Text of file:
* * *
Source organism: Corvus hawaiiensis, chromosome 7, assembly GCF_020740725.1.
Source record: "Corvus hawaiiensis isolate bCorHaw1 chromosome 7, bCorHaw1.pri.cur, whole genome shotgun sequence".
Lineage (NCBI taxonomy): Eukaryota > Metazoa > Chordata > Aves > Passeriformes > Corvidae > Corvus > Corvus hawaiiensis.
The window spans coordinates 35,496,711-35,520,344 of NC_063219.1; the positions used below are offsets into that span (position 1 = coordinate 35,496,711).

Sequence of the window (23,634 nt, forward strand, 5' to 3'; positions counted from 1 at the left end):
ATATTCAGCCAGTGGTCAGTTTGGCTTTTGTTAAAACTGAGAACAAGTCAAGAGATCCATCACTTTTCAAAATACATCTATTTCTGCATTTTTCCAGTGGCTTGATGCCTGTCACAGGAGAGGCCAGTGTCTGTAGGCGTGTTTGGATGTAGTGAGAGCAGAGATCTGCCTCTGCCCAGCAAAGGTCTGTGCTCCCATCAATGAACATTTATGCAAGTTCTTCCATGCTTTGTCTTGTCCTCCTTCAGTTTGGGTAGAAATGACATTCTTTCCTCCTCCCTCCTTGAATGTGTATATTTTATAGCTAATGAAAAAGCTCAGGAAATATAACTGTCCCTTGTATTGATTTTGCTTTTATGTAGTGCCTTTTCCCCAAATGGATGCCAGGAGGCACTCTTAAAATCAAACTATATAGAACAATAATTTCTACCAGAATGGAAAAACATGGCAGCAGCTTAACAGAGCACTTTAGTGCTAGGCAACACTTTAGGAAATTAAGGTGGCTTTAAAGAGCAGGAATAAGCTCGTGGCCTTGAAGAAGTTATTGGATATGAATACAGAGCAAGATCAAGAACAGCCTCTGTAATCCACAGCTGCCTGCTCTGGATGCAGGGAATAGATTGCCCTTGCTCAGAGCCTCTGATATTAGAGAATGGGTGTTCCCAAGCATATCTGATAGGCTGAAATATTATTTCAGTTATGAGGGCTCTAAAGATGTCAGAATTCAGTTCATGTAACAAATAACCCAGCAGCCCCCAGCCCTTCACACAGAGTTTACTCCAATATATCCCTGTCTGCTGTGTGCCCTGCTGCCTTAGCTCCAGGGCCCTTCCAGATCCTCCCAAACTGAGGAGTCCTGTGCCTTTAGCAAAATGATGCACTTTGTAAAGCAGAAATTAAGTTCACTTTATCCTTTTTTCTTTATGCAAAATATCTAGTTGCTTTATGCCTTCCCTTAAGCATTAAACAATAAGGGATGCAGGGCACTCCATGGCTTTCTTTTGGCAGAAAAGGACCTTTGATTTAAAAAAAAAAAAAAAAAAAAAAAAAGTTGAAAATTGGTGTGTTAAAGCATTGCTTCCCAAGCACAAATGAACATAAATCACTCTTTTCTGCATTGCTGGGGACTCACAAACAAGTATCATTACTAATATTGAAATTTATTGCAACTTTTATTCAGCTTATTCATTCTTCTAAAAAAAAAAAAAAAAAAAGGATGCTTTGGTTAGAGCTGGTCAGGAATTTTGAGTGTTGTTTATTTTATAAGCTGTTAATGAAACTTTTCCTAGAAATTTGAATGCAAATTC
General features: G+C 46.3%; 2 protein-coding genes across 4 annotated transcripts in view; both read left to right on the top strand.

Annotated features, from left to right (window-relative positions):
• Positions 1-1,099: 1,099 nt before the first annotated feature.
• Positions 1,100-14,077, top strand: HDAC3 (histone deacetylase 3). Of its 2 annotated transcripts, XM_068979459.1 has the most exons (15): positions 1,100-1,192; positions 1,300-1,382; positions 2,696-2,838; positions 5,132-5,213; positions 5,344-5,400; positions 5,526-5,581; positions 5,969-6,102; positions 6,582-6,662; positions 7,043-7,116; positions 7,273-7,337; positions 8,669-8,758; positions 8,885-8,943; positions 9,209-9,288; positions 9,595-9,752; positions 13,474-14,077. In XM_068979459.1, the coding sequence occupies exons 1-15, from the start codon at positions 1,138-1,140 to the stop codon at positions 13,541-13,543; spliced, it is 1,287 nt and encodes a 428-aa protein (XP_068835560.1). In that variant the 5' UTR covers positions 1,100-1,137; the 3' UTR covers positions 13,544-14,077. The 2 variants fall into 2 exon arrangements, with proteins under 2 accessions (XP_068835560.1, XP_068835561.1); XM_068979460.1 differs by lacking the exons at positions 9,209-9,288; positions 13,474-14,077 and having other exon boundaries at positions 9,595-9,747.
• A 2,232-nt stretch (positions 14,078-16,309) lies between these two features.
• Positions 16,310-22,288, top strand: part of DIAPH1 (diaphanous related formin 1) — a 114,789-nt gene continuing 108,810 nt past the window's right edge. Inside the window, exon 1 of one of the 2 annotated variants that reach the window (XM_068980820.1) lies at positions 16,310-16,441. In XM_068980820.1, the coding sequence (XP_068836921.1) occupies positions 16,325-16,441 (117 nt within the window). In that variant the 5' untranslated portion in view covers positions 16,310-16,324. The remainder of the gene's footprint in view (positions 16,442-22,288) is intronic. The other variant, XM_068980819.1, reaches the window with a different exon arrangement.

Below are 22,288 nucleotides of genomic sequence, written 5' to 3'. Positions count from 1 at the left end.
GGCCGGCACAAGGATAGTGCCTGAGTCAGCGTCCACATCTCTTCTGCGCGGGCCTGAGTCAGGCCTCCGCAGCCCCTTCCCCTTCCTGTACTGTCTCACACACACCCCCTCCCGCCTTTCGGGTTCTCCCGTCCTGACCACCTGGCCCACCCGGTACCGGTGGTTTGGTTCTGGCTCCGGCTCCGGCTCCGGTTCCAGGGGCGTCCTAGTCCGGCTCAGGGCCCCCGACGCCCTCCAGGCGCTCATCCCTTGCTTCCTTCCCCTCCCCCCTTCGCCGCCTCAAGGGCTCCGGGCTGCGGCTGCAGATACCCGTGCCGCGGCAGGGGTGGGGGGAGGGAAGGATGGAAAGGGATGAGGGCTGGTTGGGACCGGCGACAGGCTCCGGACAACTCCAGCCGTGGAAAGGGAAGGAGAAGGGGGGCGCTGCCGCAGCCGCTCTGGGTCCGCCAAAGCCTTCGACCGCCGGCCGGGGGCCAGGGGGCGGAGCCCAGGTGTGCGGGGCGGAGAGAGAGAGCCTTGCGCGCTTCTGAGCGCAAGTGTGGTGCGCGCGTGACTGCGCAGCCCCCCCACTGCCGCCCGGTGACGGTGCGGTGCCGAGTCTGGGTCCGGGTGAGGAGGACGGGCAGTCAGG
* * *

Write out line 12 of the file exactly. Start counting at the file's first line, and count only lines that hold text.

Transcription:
• Positions 16,310-22,288, top strand: part of DIAPH1 (diaphanous related formin 1) — a 114,789-nt gene continuing 108,810 nt past the window's right edge. Inside the window, exon 1 of one of the 2 annotated variants that reach the window (XM_068980820.1) lies at positions 16,310-16,441. In XM_068980820.1, the coding sequence (XP_068836921.1) occupies positions 16,325-16,441 (117 nt within the window). In that variant the 5' untranslated portion in view covers positions 16,310-16,324. The remainder of the gene's footprint in view (positions 16,442-22,288) is intronic. The other variant, XM_068980819.1, reaches the window with a different exon arrangement.